Australian Regulators Seeking to Implement Travel Rules for Cryptocurrency

  • Richard Marley
  • May 26, 2021
  • 2 minutes read
  • 284

Australia is looking at the laws that would require cryptocurrency providers to record the information of their customers and their transactions and share the information with the authorities to combat money laundering. 

Chief executive of AUSTRAC, Nicole Rose, disclosed that the financial regulators are also looking at the travel rule amid many possible legal changes to keep up with the digital shift in the currency. According to the travel rule, financial institutions are required to exchange certain information in order to keep a more transparent audit trail. 

Senator Raff Ciccone asked the financial watchdogs regarding the travel rules and ransomware operators. In response to such questions, Ms Rose said, “It gives us visibility of the payer and payee primarily, which at the moment we don’t have. It’s a policy issue for the department. But, we can absolutely see the benefits to the development of intelligence.”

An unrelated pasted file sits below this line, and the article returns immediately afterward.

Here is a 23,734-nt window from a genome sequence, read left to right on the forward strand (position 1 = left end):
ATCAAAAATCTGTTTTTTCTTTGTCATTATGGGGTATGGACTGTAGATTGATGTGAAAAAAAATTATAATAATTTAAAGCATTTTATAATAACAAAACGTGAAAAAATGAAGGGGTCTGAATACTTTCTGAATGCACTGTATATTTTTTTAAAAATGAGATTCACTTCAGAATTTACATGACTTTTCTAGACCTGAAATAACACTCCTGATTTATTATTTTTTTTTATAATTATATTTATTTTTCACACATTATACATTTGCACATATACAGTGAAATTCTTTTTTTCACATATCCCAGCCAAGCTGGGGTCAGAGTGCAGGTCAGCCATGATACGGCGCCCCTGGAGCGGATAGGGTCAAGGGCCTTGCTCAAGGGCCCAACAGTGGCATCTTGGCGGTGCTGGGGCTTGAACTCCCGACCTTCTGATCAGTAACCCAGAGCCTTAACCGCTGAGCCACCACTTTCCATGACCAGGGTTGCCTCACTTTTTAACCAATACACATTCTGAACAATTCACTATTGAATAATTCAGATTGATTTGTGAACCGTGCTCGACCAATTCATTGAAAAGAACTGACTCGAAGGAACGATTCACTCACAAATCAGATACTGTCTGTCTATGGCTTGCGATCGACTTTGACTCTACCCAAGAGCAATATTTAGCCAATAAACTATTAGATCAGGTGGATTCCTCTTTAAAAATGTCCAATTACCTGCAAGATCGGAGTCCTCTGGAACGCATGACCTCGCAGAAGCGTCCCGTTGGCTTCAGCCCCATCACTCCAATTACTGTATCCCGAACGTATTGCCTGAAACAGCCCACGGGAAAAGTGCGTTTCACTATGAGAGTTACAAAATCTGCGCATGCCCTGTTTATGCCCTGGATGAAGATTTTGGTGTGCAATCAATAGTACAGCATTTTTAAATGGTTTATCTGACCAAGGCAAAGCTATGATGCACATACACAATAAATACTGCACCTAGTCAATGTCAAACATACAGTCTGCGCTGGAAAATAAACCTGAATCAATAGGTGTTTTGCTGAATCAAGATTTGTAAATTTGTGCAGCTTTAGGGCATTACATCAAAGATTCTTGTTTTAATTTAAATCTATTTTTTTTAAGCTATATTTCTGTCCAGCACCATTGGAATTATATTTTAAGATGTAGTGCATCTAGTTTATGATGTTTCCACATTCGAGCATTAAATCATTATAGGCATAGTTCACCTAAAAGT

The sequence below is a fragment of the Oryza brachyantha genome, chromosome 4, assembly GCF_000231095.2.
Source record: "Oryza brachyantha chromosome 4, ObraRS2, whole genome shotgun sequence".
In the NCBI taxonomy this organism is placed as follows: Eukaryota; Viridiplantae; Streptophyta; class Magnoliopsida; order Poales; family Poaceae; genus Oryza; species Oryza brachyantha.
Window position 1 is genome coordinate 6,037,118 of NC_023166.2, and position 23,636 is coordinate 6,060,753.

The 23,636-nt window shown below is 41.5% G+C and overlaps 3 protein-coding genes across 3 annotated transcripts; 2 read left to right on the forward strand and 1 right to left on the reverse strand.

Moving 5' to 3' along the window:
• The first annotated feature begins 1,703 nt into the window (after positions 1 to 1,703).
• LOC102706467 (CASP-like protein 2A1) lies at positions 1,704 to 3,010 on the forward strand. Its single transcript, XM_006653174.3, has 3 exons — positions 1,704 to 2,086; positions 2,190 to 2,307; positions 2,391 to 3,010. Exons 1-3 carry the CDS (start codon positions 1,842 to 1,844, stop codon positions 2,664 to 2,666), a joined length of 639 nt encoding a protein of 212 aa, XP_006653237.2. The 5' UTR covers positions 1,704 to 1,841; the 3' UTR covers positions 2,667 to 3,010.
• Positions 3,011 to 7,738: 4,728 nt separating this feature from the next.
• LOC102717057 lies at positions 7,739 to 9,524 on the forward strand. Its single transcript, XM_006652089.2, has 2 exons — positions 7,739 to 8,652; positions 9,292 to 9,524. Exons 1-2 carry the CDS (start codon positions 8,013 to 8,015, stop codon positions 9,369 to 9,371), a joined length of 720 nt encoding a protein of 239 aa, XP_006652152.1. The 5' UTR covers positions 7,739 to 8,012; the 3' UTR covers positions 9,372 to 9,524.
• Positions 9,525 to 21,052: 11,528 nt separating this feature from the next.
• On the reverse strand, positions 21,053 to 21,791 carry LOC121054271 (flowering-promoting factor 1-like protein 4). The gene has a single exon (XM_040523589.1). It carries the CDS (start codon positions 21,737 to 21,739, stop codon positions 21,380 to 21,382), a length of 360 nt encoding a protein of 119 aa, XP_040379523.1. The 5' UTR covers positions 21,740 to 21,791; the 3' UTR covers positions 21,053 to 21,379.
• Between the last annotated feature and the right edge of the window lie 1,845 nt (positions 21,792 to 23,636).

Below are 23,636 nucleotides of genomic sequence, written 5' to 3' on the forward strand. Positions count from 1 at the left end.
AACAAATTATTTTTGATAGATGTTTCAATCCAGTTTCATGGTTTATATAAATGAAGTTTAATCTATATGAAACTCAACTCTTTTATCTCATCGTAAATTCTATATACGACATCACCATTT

The Australian economy has faced a total loss of around $1.4 billion in 2020 which also includes the loss from the ransom demands and the downtime of networks. Hackers take hold of a network or system and extract sensitive information and then demand money from the company with the threat that their personal data will be made public. 

Mr Ciccone also asked about whether such rules will track ransomware operators to which Ms Rose responded with, “Not just specifically ransomware, but the investigation and intelligence we would produce of where cryptocurrency is being paid for and being paid to.”

“There is a range of different cryptocurrencies. Some are very transparent and they’re the ones we regulate. There are obviously other anonymous cryptocurrencies that are set up offshore that we don’t have visibility of, and I suggest we’re talking about that section of the sector here,” Ms Rose said in reference to an article which mentioned the 199 digital wallets receiving 80 per cent of ransomware funds paid in 2020.

Ransomware attackers and other criminals mostly demand the payment in digital currency and they are quickly able to launder the money by exchanging it from one exchange to another and making the trail of the funds untraceable. This is done to keep the money out of the reach of the law enforcement authorities.